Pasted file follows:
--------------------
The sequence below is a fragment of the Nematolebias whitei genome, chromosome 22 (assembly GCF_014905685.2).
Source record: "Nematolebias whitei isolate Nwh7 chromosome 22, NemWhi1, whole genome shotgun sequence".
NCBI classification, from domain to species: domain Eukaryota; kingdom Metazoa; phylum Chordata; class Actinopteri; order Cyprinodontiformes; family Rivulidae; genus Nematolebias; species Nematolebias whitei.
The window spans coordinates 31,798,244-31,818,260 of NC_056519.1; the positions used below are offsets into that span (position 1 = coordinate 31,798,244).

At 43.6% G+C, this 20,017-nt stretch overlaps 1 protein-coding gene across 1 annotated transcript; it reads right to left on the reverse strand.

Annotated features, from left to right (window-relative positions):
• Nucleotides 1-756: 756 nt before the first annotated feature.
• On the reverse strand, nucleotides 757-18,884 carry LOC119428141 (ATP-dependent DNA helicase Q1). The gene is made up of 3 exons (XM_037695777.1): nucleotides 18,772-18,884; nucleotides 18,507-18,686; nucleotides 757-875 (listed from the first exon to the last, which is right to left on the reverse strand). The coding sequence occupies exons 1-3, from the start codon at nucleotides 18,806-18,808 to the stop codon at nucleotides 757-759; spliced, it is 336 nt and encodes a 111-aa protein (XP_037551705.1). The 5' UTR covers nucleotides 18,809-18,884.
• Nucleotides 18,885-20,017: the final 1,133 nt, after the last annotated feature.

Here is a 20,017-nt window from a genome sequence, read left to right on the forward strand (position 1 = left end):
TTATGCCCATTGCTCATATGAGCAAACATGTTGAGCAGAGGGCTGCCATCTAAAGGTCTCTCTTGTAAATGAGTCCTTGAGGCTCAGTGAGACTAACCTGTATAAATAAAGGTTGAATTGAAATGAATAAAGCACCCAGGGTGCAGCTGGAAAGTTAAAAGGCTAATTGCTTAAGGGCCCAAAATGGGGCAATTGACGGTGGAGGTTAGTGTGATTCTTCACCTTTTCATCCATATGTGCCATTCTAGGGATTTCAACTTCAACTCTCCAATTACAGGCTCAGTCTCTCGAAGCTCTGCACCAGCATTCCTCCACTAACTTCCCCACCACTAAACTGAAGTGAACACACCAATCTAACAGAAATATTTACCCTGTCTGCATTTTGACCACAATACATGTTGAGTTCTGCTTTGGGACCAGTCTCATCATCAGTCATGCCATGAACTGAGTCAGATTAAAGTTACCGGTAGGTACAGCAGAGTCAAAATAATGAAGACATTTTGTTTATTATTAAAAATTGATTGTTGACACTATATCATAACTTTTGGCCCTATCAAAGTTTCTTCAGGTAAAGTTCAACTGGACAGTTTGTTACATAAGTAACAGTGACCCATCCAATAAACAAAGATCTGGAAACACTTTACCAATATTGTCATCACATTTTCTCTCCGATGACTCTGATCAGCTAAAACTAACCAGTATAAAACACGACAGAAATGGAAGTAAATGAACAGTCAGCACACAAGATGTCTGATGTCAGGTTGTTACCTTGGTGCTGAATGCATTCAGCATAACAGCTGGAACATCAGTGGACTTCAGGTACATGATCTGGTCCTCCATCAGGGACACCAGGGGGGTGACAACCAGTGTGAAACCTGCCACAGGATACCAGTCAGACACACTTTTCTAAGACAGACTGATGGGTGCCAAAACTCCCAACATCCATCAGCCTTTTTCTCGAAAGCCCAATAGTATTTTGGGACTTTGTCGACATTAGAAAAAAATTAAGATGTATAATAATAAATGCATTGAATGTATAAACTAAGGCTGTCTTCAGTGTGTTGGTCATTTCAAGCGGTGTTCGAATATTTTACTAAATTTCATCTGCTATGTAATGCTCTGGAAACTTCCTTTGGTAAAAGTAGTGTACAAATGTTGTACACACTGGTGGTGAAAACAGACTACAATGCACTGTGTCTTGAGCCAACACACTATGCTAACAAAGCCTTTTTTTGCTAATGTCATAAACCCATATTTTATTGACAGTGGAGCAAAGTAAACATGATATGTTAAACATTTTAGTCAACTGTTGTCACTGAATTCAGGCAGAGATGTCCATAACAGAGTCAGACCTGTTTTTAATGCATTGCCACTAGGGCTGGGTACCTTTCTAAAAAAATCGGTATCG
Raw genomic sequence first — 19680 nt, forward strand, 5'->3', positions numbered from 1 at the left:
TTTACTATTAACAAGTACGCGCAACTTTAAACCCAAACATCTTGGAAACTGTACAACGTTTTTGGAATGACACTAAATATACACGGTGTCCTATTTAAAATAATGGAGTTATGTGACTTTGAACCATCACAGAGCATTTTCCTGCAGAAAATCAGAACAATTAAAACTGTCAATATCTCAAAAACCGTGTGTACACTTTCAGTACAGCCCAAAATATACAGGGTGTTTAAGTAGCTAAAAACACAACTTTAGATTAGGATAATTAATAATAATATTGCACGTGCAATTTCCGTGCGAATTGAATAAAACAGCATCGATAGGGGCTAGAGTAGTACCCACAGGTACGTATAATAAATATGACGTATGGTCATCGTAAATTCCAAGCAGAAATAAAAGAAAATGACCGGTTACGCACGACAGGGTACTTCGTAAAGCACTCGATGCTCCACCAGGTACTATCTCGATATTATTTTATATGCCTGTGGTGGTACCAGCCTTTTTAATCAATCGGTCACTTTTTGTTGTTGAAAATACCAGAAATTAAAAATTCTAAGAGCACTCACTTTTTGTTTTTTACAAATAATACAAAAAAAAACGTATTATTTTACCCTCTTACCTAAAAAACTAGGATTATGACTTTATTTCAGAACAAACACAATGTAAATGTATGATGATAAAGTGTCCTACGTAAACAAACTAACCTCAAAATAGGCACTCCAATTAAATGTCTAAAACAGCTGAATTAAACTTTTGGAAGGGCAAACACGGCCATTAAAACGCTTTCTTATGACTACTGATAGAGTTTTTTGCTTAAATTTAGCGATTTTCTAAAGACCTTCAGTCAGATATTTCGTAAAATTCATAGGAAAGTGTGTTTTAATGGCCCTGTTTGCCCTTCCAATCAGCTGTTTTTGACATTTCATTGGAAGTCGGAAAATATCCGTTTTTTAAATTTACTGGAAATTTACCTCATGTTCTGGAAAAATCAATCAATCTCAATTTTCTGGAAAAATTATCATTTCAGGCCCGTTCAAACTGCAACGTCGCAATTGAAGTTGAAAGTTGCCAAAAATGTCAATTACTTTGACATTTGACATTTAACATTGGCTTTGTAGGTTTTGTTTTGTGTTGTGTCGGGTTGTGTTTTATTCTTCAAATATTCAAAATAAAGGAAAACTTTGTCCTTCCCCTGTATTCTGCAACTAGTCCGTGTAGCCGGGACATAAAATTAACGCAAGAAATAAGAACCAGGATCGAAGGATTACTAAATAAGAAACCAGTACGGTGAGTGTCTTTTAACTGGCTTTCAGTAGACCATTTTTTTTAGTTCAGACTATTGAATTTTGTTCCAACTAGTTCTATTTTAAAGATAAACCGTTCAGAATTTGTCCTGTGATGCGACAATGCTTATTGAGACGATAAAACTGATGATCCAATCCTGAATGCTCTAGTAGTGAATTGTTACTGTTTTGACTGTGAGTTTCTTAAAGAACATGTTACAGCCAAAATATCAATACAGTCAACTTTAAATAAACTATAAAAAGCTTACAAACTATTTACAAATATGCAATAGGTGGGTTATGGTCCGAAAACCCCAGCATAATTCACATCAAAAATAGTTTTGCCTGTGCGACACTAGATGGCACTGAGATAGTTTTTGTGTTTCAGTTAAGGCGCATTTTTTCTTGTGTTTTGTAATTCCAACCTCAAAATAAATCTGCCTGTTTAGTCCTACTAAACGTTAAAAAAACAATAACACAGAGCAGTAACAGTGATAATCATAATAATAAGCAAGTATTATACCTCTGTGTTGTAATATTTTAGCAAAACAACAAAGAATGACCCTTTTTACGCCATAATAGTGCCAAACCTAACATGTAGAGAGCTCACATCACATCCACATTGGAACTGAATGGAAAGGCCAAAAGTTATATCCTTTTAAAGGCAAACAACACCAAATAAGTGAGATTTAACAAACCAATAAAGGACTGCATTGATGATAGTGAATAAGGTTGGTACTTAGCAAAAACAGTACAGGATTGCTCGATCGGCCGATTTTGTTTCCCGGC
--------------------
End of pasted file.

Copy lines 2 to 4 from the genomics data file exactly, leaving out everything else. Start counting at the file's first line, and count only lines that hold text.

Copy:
Source record: "Nematolebias whitei isolate Nwh7 chromosome 22, NemWhi1, whole genome shotgun sequence".
NCBI classification, from domain to species: domain Eukaryota; kingdom Metazoa; phylum Chordata; class Actinopteri; order Cyprinodontiformes; family Rivulidae; genus Nematolebias; species Nematolebias whitei.
The window spans coordinates 31,798,244-31,818,260 of NC_056519.1; the positions used below are offsets into that span (position 1 = coordinate 31,798,244).